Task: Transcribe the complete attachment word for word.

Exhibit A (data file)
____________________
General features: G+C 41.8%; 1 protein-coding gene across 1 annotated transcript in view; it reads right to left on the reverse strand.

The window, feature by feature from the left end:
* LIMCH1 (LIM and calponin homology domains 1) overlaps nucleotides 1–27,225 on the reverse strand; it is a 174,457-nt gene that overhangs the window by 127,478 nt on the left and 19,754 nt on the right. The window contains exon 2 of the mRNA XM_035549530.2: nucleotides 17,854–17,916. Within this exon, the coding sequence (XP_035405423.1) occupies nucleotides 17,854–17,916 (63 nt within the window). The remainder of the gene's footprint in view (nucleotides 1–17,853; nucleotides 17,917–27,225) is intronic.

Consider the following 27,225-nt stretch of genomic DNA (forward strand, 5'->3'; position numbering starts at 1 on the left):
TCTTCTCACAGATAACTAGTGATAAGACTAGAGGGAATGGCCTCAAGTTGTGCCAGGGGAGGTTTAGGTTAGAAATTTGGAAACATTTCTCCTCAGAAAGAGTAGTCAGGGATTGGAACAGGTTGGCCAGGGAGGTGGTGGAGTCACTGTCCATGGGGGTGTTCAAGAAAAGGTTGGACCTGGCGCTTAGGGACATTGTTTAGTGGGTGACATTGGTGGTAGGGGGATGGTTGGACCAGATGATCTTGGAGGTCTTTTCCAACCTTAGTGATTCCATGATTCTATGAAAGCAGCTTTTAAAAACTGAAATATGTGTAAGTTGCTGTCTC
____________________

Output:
General features: G+C 41.8%; 1 protein-coding gene across 1 annotated transcript in view; it reads right to left on the reverse strand.

The window, feature by feature from the left end:
* LIMCH1 (LIM and calponin homology domains 1) overlaps nucleotides 1–27,225 on the reverse strand; it is a 174,457-nt gene that overhangs the window by 127,478 nt on the left and 19,754 nt on the right. The window contains exon 2 of the mRNA XM_035549530.2: nucleotides 17,854–17,916. Within this exon, the coding sequence (XP_035405423.1) occupies nucleotides 17,854–17,916 (63 nt within the window). The remainder of the gene's footprint in view (nucleotides 1–17,853; nucleotides 17,917–27,225) is intronic.

Consider the following 27,225-nt stretch of genomic DNA (forward strand, 5'->3'; position numbering starts at 1 on the left):
TCTTCTCACAGATAACTAGTGATAAGACTAGAGGGAATGGCCTCAAGTTGTGCCAGGGGAGGTTTAGGTTAGAAATTTGGAAACATTTCTCCTCAGAAAGAGTAGTCAGGGATTGGAACAGGTTGGCCAGGGAGGTGGTGGAGTCACTGTCCATGGGGGTGTTCAAGAAAAGGTTGGACCTGGCGCTTAGGGACATTGTTTAGTGGGTGACATTGGTGGTAGGGGGATGGTTGGACCAGATGATCTTGGAGGTCTTTTCCAACCTTAGTGATTCCATGATTCTATGAAAGCAGCTTTTAAAAACTGAAATATGTGTAAGTTGCTGTCTC